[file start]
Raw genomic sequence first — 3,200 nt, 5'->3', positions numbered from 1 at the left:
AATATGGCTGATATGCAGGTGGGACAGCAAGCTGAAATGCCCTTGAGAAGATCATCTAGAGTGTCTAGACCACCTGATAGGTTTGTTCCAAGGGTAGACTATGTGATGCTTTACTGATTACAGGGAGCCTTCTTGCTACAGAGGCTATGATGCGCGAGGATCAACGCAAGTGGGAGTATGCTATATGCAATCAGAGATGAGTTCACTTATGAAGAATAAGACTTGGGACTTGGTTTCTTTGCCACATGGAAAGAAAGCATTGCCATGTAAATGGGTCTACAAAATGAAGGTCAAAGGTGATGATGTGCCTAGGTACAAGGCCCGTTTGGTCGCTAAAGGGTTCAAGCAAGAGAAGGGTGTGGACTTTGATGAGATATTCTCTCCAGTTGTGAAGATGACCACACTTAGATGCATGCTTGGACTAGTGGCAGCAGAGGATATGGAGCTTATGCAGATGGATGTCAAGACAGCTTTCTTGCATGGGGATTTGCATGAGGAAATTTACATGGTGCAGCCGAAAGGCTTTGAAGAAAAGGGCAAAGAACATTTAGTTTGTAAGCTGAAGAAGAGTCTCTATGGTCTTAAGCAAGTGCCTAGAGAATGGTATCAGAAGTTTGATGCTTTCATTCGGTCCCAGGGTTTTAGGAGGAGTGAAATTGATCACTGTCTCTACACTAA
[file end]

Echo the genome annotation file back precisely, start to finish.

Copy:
Raw genomic sequence first — 3,200 nt, 5'->3', positions numbered from 1 at the left:
AATATGGCTGATATGCAGGTGGGACAGCAAGCTGAAATGCCCTTGAGAAGATCATCTAGAGTGTCTAGACCACCTGATAGGTTTGTTCCAAGGGTAGACTATGTGATGCTTTACTGATTACAGGGAGCCTTCTTGCTACAGAGGCTATGATGCGCGAGGATCAACGCAAGTGGGAGTATGCTATATGCAATCAGAGATGAGTTCACTTATGAAGAATAAGACTTGGGACTTGGTTTCTTTGCCACATGGAAAGAAAGCATTGCCATGTAAATGGGTCTACAAAATGAAGGTCAAAGGTGATGATGTGCCTAGGTACAAGGCCCGTTTGGTCGCTAAAGGGTTCAAGCAAGAGAAGGGTGTGGACTTTGATGAGATATTCTCTCCAGTTGTGAAGATGACCACACTTAGATGCATGCTTGGACTAGTGGCAGCAGAGGATATGGAGCTTATGCAGATGGATGTCAAGACAGCTTTCTTGCATGGGGATTTGCATGAGGAAATTTACATGGTGCAGCCGAAAGGCTTTGAAGAAAAGGGCAAAGAACATTTAGTTTGTAAGCTGAAGAAGAGTCTCTATGGTCTTAAGCAAGTGCCTAGAGAATGGTATCAGAAGTTTGATGCTTTCATTCGGTCCCAGGGTTTTAGGAGGAGTGAAATTGATCACTGTCTCTACACTAA